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Forming implicit and explicit attitudes toward individuals: social group association cues.
J Pers Soc Psychol. 2008 May; 94(5):792-807.JP

Abstract

The authors explored how social group cues (e.g., obesity, physical attractiveness) strongly associated with valence affect the formation of attitudes toward individuals. Although explicit attitude formation has been examined in much past research (e.g., S. T. Fiske & S. L. Neuberg, 1990), in the current work, the authors considered how implicit as well as explicit attitudes toward individuals are influenced by these cues. On the basis of a systems of evaluation perspective (e.g., R. J. Rydell & A. R. McConnell, 2006; R. J. Rydell, A. R. McConnell, D. M. Mackie, & L. M. Strain, 2006), the authors anticipated and found that social group cues had a strong impact on implicit attitude formation in all cases and on explicit attitude formation when behavioral information about the target was ambiguous. These findings obtained for cues related to obesity (Experiments 1 and 4) and physical attractiveness (Experiment 2). In Experiment 3, parallel findings were observed for race, and participants holding greater implicit racial prejudice against African Americans formed more negative implicit attitudes toward a novel African American target person than did participants with less implicit racial prejudice. Implications for research on attitudes, impression formation, and stigma are discussed.

Authors+Show Affiliations

Department of Psychology, Miami University, Oxford, OH 45056, USA. mcconnar@muohio.eduNo affiliation info availableNo affiliation info availableNo affiliation info available

Pub Type(s)

Journal Article
Research Support, N.I.H., Extramural
Research Support, U.S. Gov't, Non-P.H.S.

Language

eng

PubMed ID

18444739

Citation

McConnell, Allen R., et al. "Forming Implicit and Explicit Attitudes Toward Individuals: Social Group Association Cues." Journal of Personality and Social Psychology, vol. 94, no. 5, 2008, pp. 792-807.
McConnell AR, Rydell RJ, Strain LM, et al. Forming implicit and explicit attitudes toward individuals: social group association cues. J Pers Soc Psychol. 2008;94(5):792-807.
McConnell, A. R., Rydell, R. J., Strain, L. M., & Mackie, D. M. (2008). Forming implicit and explicit attitudes toward individuals: social group association cues. Journal of Personality and Social Psychology, 94(5), 792-807. https://doi.org/10.1037/0022-3514.94.5.792
McConnell AR, et al. Forming Implicit and Explicit Attitudes Toward Individuals: Social Group Association Cues. J Pers Soc Psychol. 2008;94(5):792-807. PubMed PMID: 18444739.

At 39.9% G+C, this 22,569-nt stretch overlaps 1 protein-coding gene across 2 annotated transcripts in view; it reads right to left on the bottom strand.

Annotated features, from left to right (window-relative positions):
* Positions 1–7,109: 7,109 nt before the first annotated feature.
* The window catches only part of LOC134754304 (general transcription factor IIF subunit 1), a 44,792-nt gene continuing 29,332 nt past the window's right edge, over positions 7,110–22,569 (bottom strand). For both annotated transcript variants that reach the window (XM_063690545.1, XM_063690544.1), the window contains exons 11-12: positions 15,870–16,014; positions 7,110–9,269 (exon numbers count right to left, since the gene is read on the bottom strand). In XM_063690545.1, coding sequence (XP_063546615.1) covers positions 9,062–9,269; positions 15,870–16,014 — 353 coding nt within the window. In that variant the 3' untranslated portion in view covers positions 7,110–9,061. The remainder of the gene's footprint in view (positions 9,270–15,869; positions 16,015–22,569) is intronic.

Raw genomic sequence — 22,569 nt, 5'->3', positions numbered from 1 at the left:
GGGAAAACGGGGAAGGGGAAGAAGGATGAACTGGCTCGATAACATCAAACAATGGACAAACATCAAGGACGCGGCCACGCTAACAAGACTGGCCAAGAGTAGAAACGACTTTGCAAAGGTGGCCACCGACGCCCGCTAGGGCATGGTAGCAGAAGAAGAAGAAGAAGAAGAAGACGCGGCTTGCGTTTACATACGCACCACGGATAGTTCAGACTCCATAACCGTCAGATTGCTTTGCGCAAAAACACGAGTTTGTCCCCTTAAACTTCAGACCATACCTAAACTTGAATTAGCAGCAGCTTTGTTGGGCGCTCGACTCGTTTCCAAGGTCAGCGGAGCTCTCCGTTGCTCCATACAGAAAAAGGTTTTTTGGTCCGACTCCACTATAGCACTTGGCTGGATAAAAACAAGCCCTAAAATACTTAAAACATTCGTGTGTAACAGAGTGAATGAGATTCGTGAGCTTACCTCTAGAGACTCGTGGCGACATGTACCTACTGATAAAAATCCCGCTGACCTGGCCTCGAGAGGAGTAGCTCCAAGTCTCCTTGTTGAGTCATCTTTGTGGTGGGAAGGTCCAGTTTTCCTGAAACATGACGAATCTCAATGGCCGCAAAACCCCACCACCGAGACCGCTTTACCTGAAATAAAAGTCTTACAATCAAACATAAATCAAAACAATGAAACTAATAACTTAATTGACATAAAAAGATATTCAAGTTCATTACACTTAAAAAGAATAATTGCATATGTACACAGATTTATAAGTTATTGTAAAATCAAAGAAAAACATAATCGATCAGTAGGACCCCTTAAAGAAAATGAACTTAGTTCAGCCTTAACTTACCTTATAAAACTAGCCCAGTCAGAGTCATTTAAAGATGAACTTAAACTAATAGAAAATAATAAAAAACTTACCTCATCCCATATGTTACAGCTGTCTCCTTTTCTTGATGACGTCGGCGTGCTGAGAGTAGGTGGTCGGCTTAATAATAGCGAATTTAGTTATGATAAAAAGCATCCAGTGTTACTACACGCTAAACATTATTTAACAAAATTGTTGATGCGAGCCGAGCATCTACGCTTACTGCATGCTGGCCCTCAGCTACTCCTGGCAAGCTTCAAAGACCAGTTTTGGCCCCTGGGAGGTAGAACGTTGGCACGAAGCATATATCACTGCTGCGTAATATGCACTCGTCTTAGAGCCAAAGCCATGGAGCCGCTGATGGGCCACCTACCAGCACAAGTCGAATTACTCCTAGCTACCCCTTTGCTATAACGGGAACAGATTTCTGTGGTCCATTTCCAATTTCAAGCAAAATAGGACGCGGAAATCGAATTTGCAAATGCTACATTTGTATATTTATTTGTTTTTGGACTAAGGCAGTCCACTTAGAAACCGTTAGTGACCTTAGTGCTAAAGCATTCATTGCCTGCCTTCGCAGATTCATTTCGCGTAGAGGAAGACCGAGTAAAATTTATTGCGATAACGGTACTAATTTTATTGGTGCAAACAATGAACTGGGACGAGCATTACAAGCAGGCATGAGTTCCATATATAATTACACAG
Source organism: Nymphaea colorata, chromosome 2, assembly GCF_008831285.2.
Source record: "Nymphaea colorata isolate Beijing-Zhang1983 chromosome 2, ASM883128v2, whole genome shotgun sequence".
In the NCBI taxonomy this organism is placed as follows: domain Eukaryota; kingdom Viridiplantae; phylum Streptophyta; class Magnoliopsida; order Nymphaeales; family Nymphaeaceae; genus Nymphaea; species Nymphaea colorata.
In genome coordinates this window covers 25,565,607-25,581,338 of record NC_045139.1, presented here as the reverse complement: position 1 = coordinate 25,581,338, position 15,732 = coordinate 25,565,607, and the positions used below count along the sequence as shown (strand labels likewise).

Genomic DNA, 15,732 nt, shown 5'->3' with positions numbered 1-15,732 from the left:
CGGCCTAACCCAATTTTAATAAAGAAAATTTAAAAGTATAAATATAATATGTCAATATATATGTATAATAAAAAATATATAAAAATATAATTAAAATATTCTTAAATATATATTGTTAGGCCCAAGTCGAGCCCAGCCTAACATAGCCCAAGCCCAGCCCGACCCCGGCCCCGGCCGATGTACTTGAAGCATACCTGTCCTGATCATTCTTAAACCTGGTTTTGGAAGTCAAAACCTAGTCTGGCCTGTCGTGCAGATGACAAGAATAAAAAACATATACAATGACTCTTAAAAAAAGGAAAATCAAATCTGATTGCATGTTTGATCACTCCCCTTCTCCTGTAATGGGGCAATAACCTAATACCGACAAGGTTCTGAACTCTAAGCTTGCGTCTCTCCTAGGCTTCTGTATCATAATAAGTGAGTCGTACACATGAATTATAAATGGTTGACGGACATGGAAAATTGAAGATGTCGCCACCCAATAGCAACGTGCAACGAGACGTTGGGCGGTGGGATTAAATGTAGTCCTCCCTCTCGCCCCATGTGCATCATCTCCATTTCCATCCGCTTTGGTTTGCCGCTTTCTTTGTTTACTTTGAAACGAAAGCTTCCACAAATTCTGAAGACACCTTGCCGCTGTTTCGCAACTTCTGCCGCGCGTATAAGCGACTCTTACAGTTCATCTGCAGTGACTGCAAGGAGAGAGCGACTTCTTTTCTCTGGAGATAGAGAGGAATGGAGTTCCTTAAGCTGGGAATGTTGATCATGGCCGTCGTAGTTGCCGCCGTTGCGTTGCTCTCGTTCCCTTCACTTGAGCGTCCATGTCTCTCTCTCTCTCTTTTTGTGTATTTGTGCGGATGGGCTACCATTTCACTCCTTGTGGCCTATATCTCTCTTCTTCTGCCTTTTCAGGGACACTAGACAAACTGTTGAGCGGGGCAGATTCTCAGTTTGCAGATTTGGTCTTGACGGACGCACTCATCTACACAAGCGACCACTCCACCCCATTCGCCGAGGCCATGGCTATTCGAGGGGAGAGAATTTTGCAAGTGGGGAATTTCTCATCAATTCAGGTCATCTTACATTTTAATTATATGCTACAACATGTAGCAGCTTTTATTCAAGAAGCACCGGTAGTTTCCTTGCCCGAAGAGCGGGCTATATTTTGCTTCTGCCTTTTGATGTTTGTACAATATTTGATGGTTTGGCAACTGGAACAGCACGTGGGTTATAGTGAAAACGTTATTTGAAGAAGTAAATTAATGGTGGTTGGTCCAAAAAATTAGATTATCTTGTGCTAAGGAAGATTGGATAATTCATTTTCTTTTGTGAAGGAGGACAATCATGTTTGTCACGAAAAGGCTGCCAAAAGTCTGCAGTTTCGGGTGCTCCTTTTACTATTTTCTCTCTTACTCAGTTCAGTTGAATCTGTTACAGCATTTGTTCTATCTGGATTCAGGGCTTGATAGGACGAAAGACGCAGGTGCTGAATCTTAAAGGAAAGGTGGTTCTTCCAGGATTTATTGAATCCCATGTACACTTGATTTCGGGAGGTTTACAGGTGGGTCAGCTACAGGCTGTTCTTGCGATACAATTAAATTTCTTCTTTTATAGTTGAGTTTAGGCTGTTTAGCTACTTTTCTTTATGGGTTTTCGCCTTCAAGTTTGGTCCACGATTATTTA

* Article titles in AMA citation format should be in sentence-case
TY - JOUR T1 - Forming implicit and explicit attitudes toward individuals: social group association cues. AU - McConnell,Allen R, AU - Rydell,Robert J, AU - Strain,Laura M, AU - Mackie,Diane M, PY - 2008/5/1/pubmed PY - 2008/8/12/medline PY - 2008/5/1/entrez SP - 792 EP - 807 JF - Journal of personality and social psychology JO - J Pers Soc Psychol VL - 94 IS - 5 N2 - The authors explored how social group cues (e.g., obesity, physical attractiveness) strongly associated with valence affect the formation of attitudes toward individuals. Although explicit attitude formation has been examined in much past research (e.g., S. T. Fiske & S. L. Neuberg, 1990), in the current work, the authors considered how implicit as well as explicit attitudes toward individuals are influenced by these cues. On the basis of a systems of evaluation perspective (e.g., R. J. Rydell & A. R. McConnell, 2006; R. J. Rydell, A. R. McConnell, D. M. Mackie, & L. M. Strain, 2006), the authors anticipated and found that social group cues had a strong impact on implicit attitude formation in all cases and on explicit attitude formation when behavioral information about the target was ambiguous. These findings obtained for cues related to obesity (Experiments 1 and 4) and physical attractiveness (Experiment 2). In Experiment 3, parallel findings were observed for race, and participants holding greater implicit racial prejudice against African Americans formed more negative implicit attitudes toward a novel African American target person than did participants with less implicit racial prejudice. Implications for research on attitudes, impression formation, and stigma are discussed. SN - 0022-3514 UR - https://www.unboundmedicine.com/medline/citation/18444739/Forming_implicit_and_explicit_attitudes_toward_individuals:_social_group_association_cues_ L2 - http://content.apa.org/journals/psp/94/5/792 DB - PRIME DP - Unbound Medicine ER -